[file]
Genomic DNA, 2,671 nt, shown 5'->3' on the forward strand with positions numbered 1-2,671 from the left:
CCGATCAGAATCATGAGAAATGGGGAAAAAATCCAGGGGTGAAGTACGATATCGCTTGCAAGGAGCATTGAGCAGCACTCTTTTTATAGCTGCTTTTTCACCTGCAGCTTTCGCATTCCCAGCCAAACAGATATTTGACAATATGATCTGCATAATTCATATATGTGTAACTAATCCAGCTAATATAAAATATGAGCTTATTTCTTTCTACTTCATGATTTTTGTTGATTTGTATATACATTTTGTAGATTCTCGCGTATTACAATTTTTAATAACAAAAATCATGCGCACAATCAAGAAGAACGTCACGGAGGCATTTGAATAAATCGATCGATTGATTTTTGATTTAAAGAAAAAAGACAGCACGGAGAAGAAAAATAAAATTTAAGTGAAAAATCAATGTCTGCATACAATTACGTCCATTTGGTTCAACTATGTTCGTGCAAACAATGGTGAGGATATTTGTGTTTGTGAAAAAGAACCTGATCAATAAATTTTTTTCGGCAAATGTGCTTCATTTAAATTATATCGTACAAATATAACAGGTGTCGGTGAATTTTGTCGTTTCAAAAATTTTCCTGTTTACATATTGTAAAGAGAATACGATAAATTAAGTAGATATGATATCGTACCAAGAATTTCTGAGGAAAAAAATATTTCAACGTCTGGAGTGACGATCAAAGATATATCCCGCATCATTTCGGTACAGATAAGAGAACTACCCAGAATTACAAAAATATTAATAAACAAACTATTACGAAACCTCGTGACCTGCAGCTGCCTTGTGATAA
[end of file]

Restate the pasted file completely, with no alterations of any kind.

Genomic DNA, 2,671 nt, shown 5'->3' on the forward strand with positions numbered 1-2,671 from the left:
CCGATCAGAATCATGAGAAATGGGGAAAAAATCCAGGGGTGAAGTACGATATCGCTTGCAAGGAGCATTGAGCAGCACTCTTTTTATAGCTGCTTTTTCACCTGCAGCTTTCGCATTCCCAGCCAAACAGATATTTGACAATATGATCTGCATAATTCATATATGTGTAACTAATCCAGCTAATATAAAATATGAGCTTATTTCTTTCTACTTCATGATTTTTGTTGATTTGTATATACATTTTGTAGATTCTCGCGTATTACAATTTTTAATAACAAAAATCATGCGCACAATCAAGAAGAACGTCACGGAGGCATTTGAATAAATCGATCGATTGATTTTTGATTTAAAGAAAAAAGACAGCACGGAGAAGAAAAATAAAATTTAAGTGAAAAATCAATGTCTGCATACAATTACGTCCATTTGGTTCAACTATGTTCGTGCAAACAATGGTGAGGATATTTGTGTTTGTGAAAAAGAACCTGATCAATAAATTTTTTTCGGCAAATGTGCTTCATTTAAATTATATCGTACAAATATAACAGGTGTCGGTGAATTTTGTCGTTTCAAAAATTTTCCTGTTTACATATTGTAAAGAGAATACGATAAATTAAGTAGATATGATATCGTACCAAGAATTTCTGAGGAAAAAAATATTTCAACGTCTGGAGTGACGATCAAAGATATATCCCGCATCATTTCGGTACAGATAAGAGAACTACCCAGAATTACAAAAATATTAATAAACAAACTATTACGAAACCTCGTGACCTGCAGCTGCCTTGTGATAA